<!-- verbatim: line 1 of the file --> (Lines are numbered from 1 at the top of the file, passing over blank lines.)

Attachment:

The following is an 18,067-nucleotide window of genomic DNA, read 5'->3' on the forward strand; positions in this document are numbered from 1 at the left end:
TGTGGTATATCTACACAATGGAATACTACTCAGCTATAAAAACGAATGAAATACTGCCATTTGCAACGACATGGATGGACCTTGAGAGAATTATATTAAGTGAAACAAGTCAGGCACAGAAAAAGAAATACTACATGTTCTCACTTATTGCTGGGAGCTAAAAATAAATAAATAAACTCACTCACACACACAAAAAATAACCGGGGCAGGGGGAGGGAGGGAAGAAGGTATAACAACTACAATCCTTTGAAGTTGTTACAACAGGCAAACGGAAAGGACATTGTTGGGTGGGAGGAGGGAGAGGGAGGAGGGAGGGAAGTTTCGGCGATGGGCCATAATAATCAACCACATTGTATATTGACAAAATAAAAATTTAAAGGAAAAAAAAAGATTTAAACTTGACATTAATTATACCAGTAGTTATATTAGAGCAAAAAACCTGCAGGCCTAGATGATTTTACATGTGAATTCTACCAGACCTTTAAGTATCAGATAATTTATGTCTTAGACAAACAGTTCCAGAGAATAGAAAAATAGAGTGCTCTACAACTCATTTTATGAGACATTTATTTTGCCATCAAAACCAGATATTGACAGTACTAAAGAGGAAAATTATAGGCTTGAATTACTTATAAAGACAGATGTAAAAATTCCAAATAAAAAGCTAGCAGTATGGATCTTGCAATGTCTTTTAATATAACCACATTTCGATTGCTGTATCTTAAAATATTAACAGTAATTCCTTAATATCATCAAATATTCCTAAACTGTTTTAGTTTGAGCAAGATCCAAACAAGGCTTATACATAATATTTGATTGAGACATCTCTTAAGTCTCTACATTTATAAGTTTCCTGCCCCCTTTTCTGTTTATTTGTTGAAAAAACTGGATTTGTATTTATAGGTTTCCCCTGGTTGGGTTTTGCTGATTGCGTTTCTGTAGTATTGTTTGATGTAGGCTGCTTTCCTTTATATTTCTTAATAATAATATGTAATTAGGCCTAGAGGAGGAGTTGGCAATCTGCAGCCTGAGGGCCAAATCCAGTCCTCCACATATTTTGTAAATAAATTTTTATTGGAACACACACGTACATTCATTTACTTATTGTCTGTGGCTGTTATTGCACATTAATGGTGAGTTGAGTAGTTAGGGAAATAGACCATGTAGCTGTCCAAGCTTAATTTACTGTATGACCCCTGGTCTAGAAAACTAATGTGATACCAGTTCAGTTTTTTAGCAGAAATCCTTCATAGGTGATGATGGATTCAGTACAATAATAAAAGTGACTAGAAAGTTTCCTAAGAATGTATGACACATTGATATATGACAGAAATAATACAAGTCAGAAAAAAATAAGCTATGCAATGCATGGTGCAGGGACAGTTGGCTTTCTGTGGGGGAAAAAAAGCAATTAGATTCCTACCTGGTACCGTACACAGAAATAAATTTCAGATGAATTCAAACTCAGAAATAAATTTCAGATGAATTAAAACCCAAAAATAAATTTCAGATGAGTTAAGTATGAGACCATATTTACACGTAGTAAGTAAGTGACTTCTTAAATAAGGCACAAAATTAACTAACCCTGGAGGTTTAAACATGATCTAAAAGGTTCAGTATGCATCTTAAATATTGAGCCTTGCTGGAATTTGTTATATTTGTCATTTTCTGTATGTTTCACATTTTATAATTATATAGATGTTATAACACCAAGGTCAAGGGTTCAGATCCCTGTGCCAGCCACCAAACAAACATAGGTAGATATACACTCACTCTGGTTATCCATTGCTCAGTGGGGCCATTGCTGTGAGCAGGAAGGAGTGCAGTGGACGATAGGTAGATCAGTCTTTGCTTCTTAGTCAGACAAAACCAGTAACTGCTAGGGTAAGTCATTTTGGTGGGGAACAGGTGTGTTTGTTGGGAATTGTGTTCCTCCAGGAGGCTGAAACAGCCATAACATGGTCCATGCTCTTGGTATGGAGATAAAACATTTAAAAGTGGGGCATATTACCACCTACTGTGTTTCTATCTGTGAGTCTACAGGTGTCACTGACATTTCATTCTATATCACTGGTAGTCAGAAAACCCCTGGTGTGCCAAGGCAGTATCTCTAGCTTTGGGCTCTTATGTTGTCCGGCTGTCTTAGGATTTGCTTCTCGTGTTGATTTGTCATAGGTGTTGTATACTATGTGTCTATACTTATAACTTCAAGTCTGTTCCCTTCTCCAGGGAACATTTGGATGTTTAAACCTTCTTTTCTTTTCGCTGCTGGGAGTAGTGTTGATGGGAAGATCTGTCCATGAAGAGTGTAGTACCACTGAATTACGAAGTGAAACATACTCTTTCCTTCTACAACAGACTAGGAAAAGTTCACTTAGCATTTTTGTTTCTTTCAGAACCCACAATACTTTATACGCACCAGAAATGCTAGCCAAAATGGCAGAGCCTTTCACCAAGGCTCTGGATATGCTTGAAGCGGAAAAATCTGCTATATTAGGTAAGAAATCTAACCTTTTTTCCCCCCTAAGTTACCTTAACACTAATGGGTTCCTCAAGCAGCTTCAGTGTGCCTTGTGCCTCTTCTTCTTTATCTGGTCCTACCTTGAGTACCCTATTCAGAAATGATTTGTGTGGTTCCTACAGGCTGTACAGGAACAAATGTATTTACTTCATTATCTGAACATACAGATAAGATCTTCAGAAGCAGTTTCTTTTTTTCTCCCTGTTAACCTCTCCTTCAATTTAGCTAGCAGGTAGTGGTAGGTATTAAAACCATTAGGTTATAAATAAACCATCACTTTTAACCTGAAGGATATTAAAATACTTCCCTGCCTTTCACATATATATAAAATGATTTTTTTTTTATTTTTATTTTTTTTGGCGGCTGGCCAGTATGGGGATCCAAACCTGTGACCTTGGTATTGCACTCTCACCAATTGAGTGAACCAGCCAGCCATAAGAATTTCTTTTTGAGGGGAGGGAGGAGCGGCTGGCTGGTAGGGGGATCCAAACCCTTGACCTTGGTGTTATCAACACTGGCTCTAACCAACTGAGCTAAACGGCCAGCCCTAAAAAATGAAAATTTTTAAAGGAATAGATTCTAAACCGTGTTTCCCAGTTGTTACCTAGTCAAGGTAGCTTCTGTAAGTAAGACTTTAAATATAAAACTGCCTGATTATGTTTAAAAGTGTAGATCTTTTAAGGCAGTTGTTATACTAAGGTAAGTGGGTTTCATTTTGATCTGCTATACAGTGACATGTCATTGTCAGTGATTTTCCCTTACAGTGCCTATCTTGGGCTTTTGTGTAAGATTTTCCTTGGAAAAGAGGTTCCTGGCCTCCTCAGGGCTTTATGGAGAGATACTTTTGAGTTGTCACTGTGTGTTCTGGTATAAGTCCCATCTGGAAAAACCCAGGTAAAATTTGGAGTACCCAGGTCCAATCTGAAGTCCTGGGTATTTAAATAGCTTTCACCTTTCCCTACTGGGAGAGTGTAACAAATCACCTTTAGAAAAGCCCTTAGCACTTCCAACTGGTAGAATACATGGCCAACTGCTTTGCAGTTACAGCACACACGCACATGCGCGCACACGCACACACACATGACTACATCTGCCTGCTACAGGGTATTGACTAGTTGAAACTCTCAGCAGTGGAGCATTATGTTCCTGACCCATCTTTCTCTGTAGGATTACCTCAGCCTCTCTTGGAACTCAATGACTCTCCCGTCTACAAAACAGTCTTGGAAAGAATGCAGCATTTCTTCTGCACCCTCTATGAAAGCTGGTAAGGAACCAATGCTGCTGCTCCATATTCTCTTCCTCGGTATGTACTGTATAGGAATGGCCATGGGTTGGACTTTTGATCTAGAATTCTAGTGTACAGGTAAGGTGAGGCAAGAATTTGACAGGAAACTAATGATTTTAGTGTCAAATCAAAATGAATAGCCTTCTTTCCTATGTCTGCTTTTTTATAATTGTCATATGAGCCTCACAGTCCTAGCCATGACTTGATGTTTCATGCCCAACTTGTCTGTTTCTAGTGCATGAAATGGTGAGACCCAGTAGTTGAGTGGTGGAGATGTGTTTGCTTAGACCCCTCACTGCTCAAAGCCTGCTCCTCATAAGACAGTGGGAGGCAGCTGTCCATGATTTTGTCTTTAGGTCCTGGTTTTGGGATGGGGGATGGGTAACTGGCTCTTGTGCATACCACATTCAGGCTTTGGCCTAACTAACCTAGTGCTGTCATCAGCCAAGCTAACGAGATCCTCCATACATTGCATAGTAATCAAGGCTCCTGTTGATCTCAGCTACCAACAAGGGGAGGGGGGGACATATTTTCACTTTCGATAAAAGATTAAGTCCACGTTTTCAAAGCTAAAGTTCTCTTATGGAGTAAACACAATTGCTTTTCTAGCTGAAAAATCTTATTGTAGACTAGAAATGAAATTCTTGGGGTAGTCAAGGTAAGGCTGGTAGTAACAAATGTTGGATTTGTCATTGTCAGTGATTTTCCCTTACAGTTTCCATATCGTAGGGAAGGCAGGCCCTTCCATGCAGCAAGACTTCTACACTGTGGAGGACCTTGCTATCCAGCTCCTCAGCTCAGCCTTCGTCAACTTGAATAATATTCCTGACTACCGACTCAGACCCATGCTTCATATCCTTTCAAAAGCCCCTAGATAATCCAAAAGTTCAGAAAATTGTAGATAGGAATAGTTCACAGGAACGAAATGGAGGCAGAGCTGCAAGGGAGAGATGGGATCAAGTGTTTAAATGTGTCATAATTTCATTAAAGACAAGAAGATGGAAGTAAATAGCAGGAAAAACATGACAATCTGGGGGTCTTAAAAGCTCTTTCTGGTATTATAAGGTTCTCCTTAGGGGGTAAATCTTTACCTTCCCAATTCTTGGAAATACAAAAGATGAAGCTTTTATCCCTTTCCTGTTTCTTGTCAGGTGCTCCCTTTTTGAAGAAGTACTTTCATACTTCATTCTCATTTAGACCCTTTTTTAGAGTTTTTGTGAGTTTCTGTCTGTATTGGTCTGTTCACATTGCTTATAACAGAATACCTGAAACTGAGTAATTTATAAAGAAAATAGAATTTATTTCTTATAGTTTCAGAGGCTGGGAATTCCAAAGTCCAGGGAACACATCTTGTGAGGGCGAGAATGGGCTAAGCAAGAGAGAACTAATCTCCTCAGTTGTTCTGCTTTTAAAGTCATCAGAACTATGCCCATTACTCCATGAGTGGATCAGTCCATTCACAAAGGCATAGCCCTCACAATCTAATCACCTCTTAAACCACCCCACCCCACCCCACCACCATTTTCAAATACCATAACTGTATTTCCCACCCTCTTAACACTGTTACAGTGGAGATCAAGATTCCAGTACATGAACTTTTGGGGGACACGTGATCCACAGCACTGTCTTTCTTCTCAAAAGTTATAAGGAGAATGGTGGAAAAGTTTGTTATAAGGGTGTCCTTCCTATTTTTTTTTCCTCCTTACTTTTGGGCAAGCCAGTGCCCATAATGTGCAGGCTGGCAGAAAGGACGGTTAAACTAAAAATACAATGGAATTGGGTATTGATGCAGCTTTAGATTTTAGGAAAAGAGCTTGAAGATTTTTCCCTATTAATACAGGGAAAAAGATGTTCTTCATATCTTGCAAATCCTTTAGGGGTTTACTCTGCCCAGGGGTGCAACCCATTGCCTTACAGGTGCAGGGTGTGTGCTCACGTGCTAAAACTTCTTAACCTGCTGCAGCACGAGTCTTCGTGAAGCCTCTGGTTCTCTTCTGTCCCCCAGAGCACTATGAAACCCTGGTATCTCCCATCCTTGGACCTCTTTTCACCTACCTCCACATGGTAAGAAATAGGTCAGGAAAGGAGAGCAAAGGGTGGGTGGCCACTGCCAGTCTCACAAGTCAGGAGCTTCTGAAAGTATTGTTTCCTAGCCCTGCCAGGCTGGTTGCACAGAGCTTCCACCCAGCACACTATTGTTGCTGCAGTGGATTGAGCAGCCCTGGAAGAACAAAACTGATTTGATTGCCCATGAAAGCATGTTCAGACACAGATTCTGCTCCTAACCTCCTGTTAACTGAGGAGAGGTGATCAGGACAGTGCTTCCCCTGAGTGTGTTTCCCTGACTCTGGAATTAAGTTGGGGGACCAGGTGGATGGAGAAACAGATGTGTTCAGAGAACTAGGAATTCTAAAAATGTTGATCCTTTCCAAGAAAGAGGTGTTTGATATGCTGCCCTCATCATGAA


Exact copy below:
The following is an 18,067-nucleotide window of genomic DNA, read 5'->3' on the forward strand; positions in this document are numbered from 1 at the left end: